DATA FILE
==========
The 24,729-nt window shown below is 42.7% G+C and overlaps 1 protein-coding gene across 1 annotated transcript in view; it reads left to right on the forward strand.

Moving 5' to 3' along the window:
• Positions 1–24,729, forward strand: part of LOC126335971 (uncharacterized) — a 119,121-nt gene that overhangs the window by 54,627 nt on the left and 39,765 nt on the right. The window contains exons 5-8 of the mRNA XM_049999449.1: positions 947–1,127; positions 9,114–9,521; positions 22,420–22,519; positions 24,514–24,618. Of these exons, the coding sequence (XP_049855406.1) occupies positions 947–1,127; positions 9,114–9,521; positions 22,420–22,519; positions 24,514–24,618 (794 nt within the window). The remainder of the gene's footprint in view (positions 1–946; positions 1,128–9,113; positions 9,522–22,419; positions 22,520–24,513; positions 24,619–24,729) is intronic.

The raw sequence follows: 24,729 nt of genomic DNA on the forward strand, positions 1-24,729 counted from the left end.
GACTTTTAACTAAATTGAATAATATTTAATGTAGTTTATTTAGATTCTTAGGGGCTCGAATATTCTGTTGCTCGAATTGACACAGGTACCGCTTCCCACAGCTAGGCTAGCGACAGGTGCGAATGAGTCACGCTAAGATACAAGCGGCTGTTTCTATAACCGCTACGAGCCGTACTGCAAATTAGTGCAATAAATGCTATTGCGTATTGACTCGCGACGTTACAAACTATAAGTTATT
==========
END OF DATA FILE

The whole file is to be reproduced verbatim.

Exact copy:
The 24,729-nt window shown below is 42.7% G+C and overlaps 1 protein-coding gene across 1 annotated transcript in view; it reads left to right on the forward strand.

Moving 5' to 3' along the window:
• Positions 1–24,729, forward strand: part of LOC126335971 (uncharacterized) — a 119,121-nt gene that overhangs the window by 54,627 nt on the left and 39,765 nt on the right. The window contains exons 5-8 of the mRNA XM_049999449.1: positions 947–1,127; positions 9,114–9,521; positions 22,420–22,519; positions 24,514–24,618. Of these exons, the coding sequence (XP_049855406.1) occupies positions 947–1,127; positions 9,114–9,521; positions 22,420–22,519; positions 24,514–24,618 (794 nt within the window). The remainder of the gene's footprint in view (positions 1–946; positions 1,128–9,113; positions 9,522–22,419; positions 22,520–24,513; positions 24,619–24,729) is intronic.

The raw sequence follows: 24,729 nt of genomic DNA on the forward strand, positions 1-24,729 counted from the left end.
GACTTTTAACTAAATTGAATAATATTTAATGTAGTTTATTTAGATTCTTAGGGGCTCGAATATTCTGTTGCTCGAATTGACACAGGTACCGCTTCCCACAGCTAGGCTAGCGACAGGTGCGAATGAGTCACGCTAAGATACAAGCGGCTGTTTCTATAACCGCTACGAGCCGTACTGCAAATTAGTGCAATAAATGCTATTGCGTATTGACTCGCGACGTTACAAACTATAAGTTATT